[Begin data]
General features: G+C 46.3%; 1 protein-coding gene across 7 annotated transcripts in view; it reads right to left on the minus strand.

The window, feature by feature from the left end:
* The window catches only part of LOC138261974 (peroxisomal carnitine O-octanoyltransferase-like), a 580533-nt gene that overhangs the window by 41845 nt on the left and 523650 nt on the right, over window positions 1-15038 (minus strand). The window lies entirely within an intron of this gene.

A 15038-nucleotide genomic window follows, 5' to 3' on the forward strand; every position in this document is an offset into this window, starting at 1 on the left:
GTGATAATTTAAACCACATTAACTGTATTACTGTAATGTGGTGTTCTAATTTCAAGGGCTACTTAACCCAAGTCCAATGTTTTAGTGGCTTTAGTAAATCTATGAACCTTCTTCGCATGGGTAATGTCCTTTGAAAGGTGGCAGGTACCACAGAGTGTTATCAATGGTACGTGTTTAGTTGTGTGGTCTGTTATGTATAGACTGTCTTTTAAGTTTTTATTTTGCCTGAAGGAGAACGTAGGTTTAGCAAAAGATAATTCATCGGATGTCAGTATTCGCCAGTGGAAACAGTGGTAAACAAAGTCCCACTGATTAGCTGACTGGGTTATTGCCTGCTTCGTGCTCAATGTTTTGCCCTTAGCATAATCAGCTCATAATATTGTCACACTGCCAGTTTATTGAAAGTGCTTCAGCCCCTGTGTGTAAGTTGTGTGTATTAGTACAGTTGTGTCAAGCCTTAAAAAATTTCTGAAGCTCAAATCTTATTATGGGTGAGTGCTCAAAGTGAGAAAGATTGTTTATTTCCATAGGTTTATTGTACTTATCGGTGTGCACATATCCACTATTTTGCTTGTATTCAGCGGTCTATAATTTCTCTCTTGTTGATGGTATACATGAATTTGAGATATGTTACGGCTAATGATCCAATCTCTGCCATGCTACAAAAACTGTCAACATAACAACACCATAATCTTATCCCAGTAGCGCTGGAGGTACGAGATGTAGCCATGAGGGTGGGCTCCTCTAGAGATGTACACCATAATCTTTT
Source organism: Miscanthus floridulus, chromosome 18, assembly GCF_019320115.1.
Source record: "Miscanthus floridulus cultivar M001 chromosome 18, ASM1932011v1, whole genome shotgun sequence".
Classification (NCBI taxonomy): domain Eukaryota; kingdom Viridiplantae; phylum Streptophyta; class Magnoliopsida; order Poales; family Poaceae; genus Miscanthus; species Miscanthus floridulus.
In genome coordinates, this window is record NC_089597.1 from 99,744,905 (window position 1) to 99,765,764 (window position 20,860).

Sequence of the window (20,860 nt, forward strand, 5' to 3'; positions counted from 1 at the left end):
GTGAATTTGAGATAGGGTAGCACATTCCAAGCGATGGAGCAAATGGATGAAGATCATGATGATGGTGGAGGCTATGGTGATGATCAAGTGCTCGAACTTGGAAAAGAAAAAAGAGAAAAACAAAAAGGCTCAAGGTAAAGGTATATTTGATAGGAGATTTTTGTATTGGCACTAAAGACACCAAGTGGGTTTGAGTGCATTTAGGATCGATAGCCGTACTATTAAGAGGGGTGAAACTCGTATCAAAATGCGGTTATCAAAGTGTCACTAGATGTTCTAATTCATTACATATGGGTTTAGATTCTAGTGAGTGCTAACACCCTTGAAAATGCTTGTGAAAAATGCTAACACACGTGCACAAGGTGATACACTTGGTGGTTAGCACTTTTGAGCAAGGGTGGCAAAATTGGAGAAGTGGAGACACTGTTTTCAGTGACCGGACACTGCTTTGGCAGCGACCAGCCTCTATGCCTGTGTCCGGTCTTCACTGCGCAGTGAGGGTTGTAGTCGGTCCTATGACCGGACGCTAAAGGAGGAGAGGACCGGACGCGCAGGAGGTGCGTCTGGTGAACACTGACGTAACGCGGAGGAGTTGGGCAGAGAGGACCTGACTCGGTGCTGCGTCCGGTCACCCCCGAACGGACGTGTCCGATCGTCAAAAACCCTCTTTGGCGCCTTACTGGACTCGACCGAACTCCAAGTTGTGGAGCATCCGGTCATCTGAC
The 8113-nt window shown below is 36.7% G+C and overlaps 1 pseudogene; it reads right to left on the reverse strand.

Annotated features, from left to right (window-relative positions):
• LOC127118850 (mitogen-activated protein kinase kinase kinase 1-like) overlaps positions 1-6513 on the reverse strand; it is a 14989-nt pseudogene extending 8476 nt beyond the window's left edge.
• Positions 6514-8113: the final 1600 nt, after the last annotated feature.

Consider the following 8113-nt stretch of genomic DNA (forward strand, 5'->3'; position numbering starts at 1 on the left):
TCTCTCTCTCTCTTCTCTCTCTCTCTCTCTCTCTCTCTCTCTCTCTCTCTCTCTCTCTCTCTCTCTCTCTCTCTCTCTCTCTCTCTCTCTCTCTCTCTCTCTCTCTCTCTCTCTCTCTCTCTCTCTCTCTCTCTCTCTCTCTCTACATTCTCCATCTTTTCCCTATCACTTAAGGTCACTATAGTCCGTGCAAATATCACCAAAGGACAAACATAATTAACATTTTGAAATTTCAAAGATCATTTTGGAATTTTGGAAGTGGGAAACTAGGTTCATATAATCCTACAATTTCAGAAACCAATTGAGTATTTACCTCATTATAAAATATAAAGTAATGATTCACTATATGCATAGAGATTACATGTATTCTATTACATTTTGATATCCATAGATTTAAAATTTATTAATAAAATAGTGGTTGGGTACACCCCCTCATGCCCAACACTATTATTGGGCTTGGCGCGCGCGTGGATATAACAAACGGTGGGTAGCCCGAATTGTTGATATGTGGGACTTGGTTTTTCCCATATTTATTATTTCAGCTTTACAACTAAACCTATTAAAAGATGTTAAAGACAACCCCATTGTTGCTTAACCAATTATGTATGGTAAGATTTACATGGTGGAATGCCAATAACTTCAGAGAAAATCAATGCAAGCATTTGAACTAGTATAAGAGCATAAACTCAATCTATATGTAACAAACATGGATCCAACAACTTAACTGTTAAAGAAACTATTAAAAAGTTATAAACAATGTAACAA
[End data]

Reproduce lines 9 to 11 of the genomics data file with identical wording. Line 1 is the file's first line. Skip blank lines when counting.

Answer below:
In genome coordinates, this window is record NC_089597.1 from 99,744,905 (window position 1) to 99,765,764 (window position 20,860).

Sequence of the window (20,860 nt, forward strand, 5' to 3'; positions counted from 1 at the left end):
GTGAATTTGAGATAGGGTAGCACATTCCAAGCGATGGAGCAAATGGATGAAGATCATGATGATGGTGGAGGCTATGGTGATGATCAAGTGCTCGAACTTGGAAAAGAAAAAAGAGAAAAACAAAAAGGCTCAAGGTAAAGGTATATTTGATAGGAGATTTTTGTATTGGCACTAAAGACACCAAGTGGGTTTGAGTGCATTTAGGATCGATAGCCGTACTATTAAGAGGGGTGAAACTCGTATCAAAATGCGGTTATCAAAGTGTCACTAGATGTTCTAATTCATTACATATGGGTTTAGATTCTAGTGAGTGCTAACACCCTTGAAAATGCTTGTGAAAAATGCTAACACACGTGCACAAGGTGATACACTTGGTGGTTAGCACTTTTGAGCAAGGGTGGCAAAATTGGAGAAGTGGAGACACTGTTTTCAGTGACCGGACACTGCTTTGGCAGCGACCAGCCTCTATGCCTGTGTCCGGTCTTCACTGCGCAGTGAGGGTTGTAGTCGGTCCTATGACCGGACGCTAAAGGAGGAGAGGACCGGACGCGCAGGAGGTGCGTCTGGTGAACACTGACGTAACGCGGAGGAGTTGGGCAGAGAGGACCTGACTCGGTGCTGCGTCCGGTCACCCCCGAACGGACGTGTCCGATCGTCAAAAACCCTCTTTGGCGCCTTACTGGACTCGACCGAACTCCAAGTTGTGGAGCATCCGGTCATCTGAC